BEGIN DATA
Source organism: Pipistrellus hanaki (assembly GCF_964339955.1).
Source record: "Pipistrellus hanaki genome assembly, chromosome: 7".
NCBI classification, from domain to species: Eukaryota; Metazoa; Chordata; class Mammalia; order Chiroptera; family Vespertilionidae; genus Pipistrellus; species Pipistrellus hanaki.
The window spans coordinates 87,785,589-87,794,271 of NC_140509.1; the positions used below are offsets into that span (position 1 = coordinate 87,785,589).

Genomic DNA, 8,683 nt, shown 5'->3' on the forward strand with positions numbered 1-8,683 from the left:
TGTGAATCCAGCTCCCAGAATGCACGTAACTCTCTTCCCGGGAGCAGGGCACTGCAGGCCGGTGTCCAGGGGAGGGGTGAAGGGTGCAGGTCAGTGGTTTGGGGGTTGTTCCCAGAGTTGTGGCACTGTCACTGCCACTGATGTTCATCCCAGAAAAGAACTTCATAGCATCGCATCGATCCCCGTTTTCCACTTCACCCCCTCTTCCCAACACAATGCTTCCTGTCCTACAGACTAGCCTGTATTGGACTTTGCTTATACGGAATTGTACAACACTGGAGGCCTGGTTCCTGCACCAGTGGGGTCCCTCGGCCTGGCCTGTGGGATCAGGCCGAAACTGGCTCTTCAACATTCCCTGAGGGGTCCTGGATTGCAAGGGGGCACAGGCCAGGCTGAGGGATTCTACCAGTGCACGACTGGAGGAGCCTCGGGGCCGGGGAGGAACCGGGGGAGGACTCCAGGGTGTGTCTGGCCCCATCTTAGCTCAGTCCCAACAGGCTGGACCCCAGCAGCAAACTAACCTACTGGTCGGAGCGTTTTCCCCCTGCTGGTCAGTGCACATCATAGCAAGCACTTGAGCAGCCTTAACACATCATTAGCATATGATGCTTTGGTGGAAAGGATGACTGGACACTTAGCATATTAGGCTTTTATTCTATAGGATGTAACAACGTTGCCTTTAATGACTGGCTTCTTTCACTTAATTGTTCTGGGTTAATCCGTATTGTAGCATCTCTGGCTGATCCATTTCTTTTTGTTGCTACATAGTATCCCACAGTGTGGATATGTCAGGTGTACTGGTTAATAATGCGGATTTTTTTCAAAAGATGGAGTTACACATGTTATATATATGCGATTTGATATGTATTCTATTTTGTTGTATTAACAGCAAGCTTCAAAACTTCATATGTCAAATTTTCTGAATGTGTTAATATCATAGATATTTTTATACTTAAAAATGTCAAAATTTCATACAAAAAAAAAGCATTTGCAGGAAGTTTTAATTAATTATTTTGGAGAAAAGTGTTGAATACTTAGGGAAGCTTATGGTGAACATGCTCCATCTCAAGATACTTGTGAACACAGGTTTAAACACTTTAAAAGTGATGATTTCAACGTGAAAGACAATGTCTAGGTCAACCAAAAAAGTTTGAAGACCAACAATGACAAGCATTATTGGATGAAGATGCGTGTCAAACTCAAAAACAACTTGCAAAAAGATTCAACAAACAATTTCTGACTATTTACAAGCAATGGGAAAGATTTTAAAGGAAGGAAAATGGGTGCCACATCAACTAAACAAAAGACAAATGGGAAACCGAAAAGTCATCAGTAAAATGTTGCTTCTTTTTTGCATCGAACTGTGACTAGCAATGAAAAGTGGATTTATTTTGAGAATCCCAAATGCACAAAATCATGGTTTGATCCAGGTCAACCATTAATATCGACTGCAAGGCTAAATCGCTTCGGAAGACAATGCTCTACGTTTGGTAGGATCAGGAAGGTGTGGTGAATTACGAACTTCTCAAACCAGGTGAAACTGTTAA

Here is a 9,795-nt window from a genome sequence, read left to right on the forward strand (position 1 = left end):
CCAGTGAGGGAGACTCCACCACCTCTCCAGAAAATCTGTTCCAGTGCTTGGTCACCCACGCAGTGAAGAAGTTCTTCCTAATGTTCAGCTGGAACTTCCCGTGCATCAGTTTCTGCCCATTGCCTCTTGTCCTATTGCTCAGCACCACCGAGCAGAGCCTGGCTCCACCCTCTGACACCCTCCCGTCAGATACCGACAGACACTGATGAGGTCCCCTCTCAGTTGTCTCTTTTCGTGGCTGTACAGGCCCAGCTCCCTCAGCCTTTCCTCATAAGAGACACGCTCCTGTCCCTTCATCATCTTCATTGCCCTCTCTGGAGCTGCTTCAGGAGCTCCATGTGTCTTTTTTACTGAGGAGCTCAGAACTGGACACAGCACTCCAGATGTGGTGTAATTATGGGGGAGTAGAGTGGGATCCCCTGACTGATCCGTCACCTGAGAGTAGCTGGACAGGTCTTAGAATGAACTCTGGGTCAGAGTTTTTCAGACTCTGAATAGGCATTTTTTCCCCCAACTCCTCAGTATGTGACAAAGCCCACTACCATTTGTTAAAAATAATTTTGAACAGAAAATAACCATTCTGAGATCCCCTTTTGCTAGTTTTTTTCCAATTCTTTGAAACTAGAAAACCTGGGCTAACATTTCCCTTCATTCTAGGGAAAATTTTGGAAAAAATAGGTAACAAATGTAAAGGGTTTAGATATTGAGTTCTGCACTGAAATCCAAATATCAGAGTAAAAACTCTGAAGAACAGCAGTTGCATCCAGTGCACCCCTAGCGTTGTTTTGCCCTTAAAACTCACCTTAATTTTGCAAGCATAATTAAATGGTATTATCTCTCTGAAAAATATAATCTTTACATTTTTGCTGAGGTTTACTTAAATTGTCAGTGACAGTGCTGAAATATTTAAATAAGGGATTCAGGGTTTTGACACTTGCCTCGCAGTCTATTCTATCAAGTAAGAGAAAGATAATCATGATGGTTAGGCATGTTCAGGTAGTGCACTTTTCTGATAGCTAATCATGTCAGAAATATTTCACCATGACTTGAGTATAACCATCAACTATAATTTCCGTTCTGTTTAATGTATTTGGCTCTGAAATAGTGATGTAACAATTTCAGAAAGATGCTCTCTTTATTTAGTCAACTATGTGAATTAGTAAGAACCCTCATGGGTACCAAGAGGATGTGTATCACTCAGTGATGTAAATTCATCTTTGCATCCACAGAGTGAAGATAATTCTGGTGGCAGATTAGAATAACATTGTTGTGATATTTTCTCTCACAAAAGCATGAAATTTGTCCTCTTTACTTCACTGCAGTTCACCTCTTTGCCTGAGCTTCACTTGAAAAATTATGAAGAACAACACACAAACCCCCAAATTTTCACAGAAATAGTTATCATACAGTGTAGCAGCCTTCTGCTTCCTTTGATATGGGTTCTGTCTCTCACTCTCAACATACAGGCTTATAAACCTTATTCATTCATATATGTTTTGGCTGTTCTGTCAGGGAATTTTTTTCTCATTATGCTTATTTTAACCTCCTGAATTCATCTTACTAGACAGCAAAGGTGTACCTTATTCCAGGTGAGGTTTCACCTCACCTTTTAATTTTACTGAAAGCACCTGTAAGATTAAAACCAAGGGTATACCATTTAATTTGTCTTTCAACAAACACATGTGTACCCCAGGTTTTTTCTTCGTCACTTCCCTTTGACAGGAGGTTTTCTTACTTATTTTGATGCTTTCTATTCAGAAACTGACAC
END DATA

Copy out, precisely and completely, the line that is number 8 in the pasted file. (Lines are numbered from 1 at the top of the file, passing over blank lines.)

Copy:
CCAGTGAGGGAGACTCCACCACCTCTCCAGAAAATCTGTTCCAGTGCTTGGTCACCCACGCAGTGAAGAAGTTCTTCCTAATGTTCAGCTGGAACTTCCCGTGCATCAGTTTCTGCCCATTGCCTCTTGTCCTATTGCTCAGCACCACCGAGCAGAGCCTGGCTCCACCCTCTGACACCCTCCCGTCAGATACCGACAGACACTGATGAGGTCCCCTCTCAGTTGTCTCTTTTCGTGGCTGTACAGGCCCAGCTCCCTCAGCCTTTCCTCATAAGAGACACGCTCCTGTCCCTTCATCATCTTCATTGCCCTCTCTGGAGCTGCTTCAGGAGCTCCATGTGTCTTTTTTACTGAGGAGCTCAGAACTGGACACAGCACTCCAGATGTGGTGTAATTATGGGGGAGTAGAGTGGGATCCCCTGACTGATCCGTCACCTGAGAGTAGCTGGACAGGTCTTAGAATGAACTCTGGGTCAGAGTTTTTCAGACTCTGAATAGGCATTTTTTCCCCCAACTCCTCAGTATGTGACAAAGCCCACTACCATTTGTTAAAAATAATTTTGAACAGAAAATAACCATTCTGAGATCCCCTTTTGCTAGTTTTTTTCCAATTCTTTGAAACTAGAAAACCTGGGCTAACATTTCCCTTCATTCTAGGGAAAATTTTGGAAAAAATAGGTAACAAATGTAAAGGGTTTAGATATTGAGTTCTGCACTGAAATCCAAATATCAGAGTAAAAACTCTGAAGAACAGCAGTTGCATCCAGTGCACCCCTAGCGTTGTTTTGCCCTTAAAACTCACCTTAATTTTGCAAGCATAATTAAATGGTATTATCTCTCTGAAAAATATAATCTTTACATTTTTGCTGAGGTTTACTTAAATTGTCAGTGACAGTGCTGAAATATTTAAATAAGGGATTCAGGGTTTTGACACTTGCCTCGCAGTCTATTCTATCAAGTAAGAGAAAGATAATCATGATGGTTAGGCATGTTCAGGTAGTGCACTTTTCTGATAGCTAATCATGTCAGAAATATTTCACCATGACTTGAGTATAACCATCAACTATAATTTCCGTTCTGTTTAATGTATTTGGCTCTGAAATAGTGATGTAACAATTTCAGAAAGATGCTCTCTTTATTTAGTCAACTATGTGAATTAGTAAGAACCCTCATGGGTACCAAGAGGATGTGTATCACTCAGTGATGTAAATTCATCTTTGCATCCACAGAGTGAAGATAATTCTGGTGGCAGATTAGAATAACATTGTTGTGATATTTTCTCTCACAAAAGCATGAAATTTGTCCTCTTTACTTCACTGCAGTTCACCTCTTTGCCTGAGCTTCACTTGAAAAATTATGAAGAACAACACACAAACCCCCAAATTTTCACAGAAATAGTTATCATACAGTGTAGCAGCCTTCTGCTTCCTTTGATATGGGTTCTGTCTCTCACTCTCAACATACAGGCTTATAAACCTTATTCATTCATATATGTTTTGGCTGTTCTGTCAGGGAATTTTTTTCTCATTATGCTTATTTTAACCTCCTGAATTCATCTTACTAGACAGCAAAGGTGTACCTTATTCCAGGTGAGGTTTCACCTCACCTTTTAATTTTACTGAAAGCACCTGTAAGATTAAAACCAAGGGTATACCATTTAATTTGTCTTTCAACAAACACATGTGTACCCCAGGTTTTTTCTTCGTCACTTCCCTTTGACAGGAGGTTTTCTTACTTATTTTGATGCTTTCTATTCAGAAACTGACAC